BASHIQA, Iraq – In normal times, the large town of Bashiqa, some 10 miles north of Mosul, has a population of 150,000 people. But these are not normal times. For the past two and a half years the town and the few residents who hadn't fled had been run by a couple hundred blood-thirsty ISIS militants.
But no more. Beginning Monday, crack waves of Kurdish Peshmerga fighters have been driving the militants out. Some 130 terrorists have been killed or captured in this week alone. Twenty suicide bombers and fighters tried to make a break Thursday. They either blew themselves up or were killed by Kurdish fighters.
“They were desperate,” Peshmerga Operations Officer Farhang Afandi told us. “They were encircled in a vast area. We’re happy none of them got away.”
In the background, as we conducted our interview high above the town at a Peshmerga fighting position, there was the sound of explosions. Not more fighting. That job is nearly done. But they were controlled detonations of bombs, booby traps and IEDs left by the terrorists and found by the Kurds.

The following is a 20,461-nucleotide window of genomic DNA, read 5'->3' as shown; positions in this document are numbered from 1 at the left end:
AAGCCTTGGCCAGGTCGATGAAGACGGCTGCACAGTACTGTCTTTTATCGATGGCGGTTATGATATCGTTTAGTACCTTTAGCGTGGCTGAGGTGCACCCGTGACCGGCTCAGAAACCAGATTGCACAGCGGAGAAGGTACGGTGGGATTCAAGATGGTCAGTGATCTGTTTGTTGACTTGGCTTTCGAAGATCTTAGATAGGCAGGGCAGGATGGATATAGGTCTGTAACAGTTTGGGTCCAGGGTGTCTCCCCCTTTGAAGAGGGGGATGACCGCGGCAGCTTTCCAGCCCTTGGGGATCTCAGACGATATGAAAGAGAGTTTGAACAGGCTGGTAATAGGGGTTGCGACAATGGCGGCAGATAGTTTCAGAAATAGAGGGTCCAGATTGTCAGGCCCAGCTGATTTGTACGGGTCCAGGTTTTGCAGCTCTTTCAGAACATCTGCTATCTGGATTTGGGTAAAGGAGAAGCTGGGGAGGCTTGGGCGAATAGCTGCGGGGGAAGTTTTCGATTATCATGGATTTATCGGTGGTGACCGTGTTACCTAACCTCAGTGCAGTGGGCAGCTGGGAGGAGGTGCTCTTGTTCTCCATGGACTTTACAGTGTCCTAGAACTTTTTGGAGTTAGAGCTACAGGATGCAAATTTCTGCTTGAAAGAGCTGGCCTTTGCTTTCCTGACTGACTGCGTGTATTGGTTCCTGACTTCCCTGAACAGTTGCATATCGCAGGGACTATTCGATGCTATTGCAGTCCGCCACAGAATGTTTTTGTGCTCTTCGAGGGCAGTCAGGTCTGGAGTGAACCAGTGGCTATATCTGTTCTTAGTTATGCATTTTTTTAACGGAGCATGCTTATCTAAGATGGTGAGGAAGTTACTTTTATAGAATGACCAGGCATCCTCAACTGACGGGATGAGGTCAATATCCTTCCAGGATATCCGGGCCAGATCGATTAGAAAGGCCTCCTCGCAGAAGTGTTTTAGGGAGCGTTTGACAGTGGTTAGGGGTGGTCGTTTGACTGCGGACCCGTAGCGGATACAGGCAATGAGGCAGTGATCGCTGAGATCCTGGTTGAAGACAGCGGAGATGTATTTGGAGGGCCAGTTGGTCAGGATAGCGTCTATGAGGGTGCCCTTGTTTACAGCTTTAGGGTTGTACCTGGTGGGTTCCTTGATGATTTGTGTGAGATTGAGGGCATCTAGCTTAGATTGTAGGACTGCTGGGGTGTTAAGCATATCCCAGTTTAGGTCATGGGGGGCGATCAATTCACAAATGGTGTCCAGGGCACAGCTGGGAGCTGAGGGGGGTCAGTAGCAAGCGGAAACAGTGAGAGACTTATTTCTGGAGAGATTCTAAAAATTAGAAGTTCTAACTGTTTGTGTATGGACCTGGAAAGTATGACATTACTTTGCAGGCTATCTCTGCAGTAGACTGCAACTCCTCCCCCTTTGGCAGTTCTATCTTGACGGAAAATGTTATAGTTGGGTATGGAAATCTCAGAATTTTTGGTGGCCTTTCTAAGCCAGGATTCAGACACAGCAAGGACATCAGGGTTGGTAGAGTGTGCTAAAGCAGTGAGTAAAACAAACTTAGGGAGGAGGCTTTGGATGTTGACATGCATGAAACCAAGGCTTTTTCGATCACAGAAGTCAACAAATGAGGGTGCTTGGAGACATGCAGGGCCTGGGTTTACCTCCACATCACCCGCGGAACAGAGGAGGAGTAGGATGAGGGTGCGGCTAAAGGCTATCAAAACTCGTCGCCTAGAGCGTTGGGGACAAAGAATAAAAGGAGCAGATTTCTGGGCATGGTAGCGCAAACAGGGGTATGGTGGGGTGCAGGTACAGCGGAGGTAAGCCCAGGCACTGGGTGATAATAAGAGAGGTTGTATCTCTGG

They were also finding and sealing up a network of tunnels constructed by ISIS and dug, we learned, often by forced labor from the town. The underground network was used as ambush locations for the militants, even into this week.
The fight was necessary because Bashiqa was the last major town the Kurdish forces needed to take back in their phase of the anti-ISIS battle. The seizing of the town cuts off an important transport route in and out of Mosul. While there have been casualties on the Kurdish side, they have been low in recent days.
Even in this far- flung location, though, the Washington “changing of the guard” is on the fighters’ minds here.
The Kurds believe the Obama administration did not get their fighting men and women enough weaponry and equipment. They are hoping the future Donald Trump administration will.
“I really hope he is going to be a little different,” Peshmerga officer Afandi told me, “and he’s going to support the cause.”
The residents of Bashiqa are not expected to be able to return to the savaged town for a long time to come. The challenge for this region will remain as well - for the people here, for the tough Kurdish defenders…and the President-elect himself.
Greg Palkot currently serves as a London-based senior foreign affairs correspondent for Fox News Channel (FNC). He joined the network in 1998 as a correspondent. Follow him on Twitter@GregPalkot.